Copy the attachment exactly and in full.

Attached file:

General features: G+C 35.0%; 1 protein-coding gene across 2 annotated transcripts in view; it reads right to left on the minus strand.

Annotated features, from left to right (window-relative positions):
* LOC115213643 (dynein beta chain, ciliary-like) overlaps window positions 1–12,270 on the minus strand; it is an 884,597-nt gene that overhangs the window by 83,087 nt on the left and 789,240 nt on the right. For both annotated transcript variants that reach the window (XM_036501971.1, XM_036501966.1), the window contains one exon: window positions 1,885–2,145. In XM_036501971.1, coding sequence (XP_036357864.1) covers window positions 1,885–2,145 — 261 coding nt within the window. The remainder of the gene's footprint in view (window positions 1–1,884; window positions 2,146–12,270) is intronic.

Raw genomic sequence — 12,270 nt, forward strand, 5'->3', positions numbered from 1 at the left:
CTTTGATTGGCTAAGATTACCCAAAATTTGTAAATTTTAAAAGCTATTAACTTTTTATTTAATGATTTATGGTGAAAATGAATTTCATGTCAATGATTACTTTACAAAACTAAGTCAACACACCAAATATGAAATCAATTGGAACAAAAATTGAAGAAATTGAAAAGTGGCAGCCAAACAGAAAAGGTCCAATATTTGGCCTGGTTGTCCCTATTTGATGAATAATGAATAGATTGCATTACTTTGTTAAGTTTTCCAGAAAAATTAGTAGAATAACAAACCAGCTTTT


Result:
General features: G+C 35.0%; 1 protein-coding gene across 2 annotated transcripts in view; it reads right to left on the minus strand.

Annotated features, from left to right (window-relative positions):
* LOC115213643 (dynein beta chain, ciliary-like) overlaps window positions 1–12,270 on the minus strand; it is an 884,597-nt gene that overhangs the window by 83,087 nt on the left and 789,240 nt on the right. For both annotated transcript variants that reach the window (XM_036501971.1, XM_036501966.1), the window contains one exon: window positions 1,885–2,145. In XM_036501971.1, coding sequence (XP_036357864.1) covers window positions 1,885–2,145 — 261 coding nt within the window. The remainder of the gene's footprint in view (window positions 1–1,884; window positions 2,146–12,270) is intronic.

Raw genomic sequence — 12,270 nt, forward strand, 5'->3', positions numbered from 1 at the left:
CTTTGATTGGCTAAGATTACCCAAAATTTGTAAATTTTAAAAGCTATTAACTTTTTATTTAATGATTTATGGTGAAAATGAATTTCATGTCAATGATTACTTTACAAAACTAAGTCAACACACCAAATATGAAATCAATTGGAACAAAAATTGAAGAAATTGAAAAGTGGCAGCCAAACAGAAAAGGTCCAATATTTGGCCTGGTTGTCCCTATTTGATGAATAATGAATAGATTGCATTACTTTGTTAAGTTTTCCAGAAAAATTAGTAGAATAACAAACCAGCTTTT